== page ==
Kicking off the Leadership Institute, everyone was asked to participate in some ice-breakers and to get moving themselves. WSF Advocacy and Program Manager, Sarah Axelson, transitioned to speaking about what GoGirlGo! is and what some of the main tools for facilitators are depending on the age group they work with. Many program leaders agreed with how important it is to establish a safe space and trusting environment for the girls to talk and how they as program leaders must set the tone and be a role model for the girls.
Four program leaders from New York Junior Tennis and Learning (NYJTL) came up to the front of the room for a Q & A session where they spoke about their experiences using GoGirlGo! and what some of their best moments have been with their girls. Jisbel Barada noted how the curriculum “builds their character,” while Michelle Williams talked about how “GoGirlGo! brings the girls together as a unified group.”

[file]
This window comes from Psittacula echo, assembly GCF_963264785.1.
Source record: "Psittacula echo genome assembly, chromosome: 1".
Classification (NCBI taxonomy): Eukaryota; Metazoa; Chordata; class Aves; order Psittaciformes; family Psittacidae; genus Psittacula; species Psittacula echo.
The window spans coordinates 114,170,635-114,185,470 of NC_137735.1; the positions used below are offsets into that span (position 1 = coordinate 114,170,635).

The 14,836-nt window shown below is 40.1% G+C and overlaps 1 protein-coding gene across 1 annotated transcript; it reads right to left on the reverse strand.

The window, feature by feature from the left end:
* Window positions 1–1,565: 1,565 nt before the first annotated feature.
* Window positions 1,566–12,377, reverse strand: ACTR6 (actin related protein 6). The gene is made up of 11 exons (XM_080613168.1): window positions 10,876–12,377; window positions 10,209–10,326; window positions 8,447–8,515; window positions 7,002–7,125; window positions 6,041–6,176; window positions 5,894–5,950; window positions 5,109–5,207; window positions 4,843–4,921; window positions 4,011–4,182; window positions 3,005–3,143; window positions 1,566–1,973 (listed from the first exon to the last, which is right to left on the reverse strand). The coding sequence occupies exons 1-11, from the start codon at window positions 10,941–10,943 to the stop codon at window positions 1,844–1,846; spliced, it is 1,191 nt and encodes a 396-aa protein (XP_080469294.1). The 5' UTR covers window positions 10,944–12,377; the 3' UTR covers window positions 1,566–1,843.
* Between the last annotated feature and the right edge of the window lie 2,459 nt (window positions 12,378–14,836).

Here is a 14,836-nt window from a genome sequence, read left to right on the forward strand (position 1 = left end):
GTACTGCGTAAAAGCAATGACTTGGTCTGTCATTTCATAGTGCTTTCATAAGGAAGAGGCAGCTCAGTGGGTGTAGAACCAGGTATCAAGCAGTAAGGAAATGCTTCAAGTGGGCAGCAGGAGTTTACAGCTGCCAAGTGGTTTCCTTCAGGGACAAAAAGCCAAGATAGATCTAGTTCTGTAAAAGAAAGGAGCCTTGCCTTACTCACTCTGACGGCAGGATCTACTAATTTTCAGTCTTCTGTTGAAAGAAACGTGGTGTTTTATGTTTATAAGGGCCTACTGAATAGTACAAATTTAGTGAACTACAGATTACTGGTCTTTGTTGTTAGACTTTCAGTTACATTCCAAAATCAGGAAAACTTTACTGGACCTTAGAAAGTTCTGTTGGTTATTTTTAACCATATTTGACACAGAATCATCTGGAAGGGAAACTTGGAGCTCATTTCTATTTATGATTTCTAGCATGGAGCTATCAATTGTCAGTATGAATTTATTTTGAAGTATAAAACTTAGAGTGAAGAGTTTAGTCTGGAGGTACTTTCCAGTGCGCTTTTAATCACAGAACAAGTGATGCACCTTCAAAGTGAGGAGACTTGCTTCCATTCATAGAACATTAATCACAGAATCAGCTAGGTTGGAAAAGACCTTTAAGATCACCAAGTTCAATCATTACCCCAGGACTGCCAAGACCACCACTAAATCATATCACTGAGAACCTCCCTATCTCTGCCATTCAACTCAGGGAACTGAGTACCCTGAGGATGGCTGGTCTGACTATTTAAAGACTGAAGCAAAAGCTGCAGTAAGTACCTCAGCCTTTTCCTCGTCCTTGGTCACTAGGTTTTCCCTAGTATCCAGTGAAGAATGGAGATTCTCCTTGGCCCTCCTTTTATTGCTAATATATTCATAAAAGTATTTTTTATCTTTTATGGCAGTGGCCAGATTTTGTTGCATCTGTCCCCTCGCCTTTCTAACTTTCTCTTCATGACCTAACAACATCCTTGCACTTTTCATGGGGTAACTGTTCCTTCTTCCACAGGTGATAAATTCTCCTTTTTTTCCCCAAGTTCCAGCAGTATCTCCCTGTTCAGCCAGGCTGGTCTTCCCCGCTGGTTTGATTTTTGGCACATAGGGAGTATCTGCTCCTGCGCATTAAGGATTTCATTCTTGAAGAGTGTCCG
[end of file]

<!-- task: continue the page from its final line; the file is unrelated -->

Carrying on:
They each spoke of breaching difficult topics with their girls as some are from broken homes and have a tough time at school. GoGirlGo! affords program leaders an opportunity to let the girls know that they are not alone. The program provides the basis for a sisterhood amongst the girls. Each program leader spoke of how touched they were to see older girls who had gone through their program tell the younger girls how cool GoGirlGo! is and participate in the lessons and sports activities.